(Washington, DC) – Today, Mayor Muriel Bowser concludes her trip in San Salvador, the capital of El Salvador, where she met with Mayor Ernesto Luis Muyshondt García-Prieto and signed a Sister City Agreement. The agreement establishes a cooperative relationship between Washington, DC and San Salvador, El Salvador to further the areas of economic development, youth development, public safety, sustainability, culture, education and government collaboration in both cities. In addition to signing the historic agreement, Mayor Bowser traveled across El Salvador and met with a variety of local leaders, entrepreneurs, and Salvadorans from different walks of life including Mayor of Intipucá José Elenilson Leonzo. Mayor Bowser partnered with the Greater Washington Hispanic Chamber of Commerce to support her on this historic mission.
“Salvadorans have played an important role in building the diverse, inclusive, and thriving Washington, DC that we live in today,” said Mayor Bowser. “With thousands upon thousands of Salvadorans living in the DC region who continue to make tremendous contributions not only to our local economy, but to the culture of our city, I am proud that San Salvador will be the first Sister City Agreement I am entering into as Mayor and will work hard to ensure we can build safer, stronger communities together.”
This historic sister city relationship is established during a time when Salvadorans play an integral role in Washington, DC’s business community and cultural future. Home to a large Salvadoran population, the DC region has a multitude of Salvadoran business owners, families, entrepreneurs, community leaders, artists, and more.
The agreement confirms the two cities will, in short:
- Share information on trade/investment opportunities and connect small and large companies with potential partners and customers.
- Share programs aimed at directing youth toward positive growth.
- Share information on best practices for energy conservation and pollution reduction.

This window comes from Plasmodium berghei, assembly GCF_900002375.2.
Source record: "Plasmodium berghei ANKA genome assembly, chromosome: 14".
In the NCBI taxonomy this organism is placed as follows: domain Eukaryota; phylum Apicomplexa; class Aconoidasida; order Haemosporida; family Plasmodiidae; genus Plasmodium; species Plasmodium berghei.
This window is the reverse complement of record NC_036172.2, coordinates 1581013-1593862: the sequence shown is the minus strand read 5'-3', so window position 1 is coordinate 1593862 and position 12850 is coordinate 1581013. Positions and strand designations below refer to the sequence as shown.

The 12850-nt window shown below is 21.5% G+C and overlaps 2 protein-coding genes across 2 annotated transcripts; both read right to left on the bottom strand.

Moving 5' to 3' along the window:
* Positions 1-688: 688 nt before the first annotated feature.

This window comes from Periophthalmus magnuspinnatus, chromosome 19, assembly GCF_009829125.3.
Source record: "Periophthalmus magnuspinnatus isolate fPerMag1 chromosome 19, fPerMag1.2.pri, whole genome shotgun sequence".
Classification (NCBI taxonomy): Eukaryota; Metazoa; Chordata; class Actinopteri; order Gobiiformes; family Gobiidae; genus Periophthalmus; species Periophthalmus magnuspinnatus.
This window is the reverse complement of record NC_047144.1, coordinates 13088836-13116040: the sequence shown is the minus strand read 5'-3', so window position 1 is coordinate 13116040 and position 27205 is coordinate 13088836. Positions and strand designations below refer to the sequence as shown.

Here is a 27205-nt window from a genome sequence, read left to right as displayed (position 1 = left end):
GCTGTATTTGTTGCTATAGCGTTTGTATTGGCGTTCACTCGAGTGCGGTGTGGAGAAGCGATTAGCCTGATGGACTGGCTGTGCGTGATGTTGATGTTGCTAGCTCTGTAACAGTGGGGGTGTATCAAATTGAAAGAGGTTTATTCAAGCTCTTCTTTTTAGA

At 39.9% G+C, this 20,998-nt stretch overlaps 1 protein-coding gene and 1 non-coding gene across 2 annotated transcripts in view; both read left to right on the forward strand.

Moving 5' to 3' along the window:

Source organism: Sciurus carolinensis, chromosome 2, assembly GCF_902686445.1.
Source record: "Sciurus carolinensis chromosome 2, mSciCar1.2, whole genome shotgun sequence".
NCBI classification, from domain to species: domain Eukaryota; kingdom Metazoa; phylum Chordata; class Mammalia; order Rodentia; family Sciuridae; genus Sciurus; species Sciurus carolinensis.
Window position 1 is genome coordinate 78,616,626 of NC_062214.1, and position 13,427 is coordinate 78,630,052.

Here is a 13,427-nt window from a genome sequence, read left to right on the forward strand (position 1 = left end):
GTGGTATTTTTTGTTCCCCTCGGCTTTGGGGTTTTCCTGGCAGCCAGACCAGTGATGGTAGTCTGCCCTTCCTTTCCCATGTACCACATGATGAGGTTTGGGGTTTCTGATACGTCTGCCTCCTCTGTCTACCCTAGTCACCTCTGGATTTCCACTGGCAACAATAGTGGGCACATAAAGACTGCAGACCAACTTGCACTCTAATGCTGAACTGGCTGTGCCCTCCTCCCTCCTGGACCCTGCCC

- Promote the development of programs and share experiences in the areas of culture, education, art and the creative economy.
- Share information and observe education practices in each country.
- Agree that information about electronic governance; the hiring, training and evaluation of government workers, and other government practices will be exchanged.
Part of Mayor Bowser’s travels included a trip to the small coastal town of Intipucá, El Salvador. In DC alone, an estimated 5,000 immigrants from Intipucá live and work in and around the District, forging a strong bond between the two cities. The first migrant from El Salvador to DC is believed to have been Sigfredo Chávez. Sigfredo came from a landowning family in Intipucá that struggled after El Salvador’s agrarian reform and migrated to Washington, DC to pursue a better life. As Chávez’s story of success made its way back to Intipucá a few months later, many locals started to follow, and within a few years, Washington, DC became the top destination for Intipucá natives. As a result, Mayor Bowser made it a priority to meet with Mayor of Intipucá José Elenilson Leonzo to gain a better understanding of the history behind the strong Intipucán community in Washington, DC.
During her trip, Mayor Bowser also met with Carlos Castenera, El Salvador’s Vice Minister of Foreign Affairs, Economic Relations, to discuss issues affecting Salvadorans abroad such as the Temporary Protected Status (TPS) program. The Mayor also attended a signing of a memorandum of understanding (MOU) between Carlos Rosario International Public Charter School, whose DC location’s student population is over 30% Salvadoran, and ITCA-FEPADE, a privately managed state institution that provides technical education to strengthen the economic and social development of El Salvador. The MOU entered Carlos Rosario and ITCA-FEPADE into a formal relationship for educational and exchange opportunities in their culinary programs for faculty and staff at both institutions. The MOU is a direct result of the new Sister City relationship between San Salvador and Washington, DC. Additionally, Mayor Bowser, along with Mayor Ernesto Luis Muyshondt García-Prieto, announced the grand opening of a new library in San Salvador, also a result of the new Sister City relationship where MCN Build, a DC based company, donated funds for the library’s construction.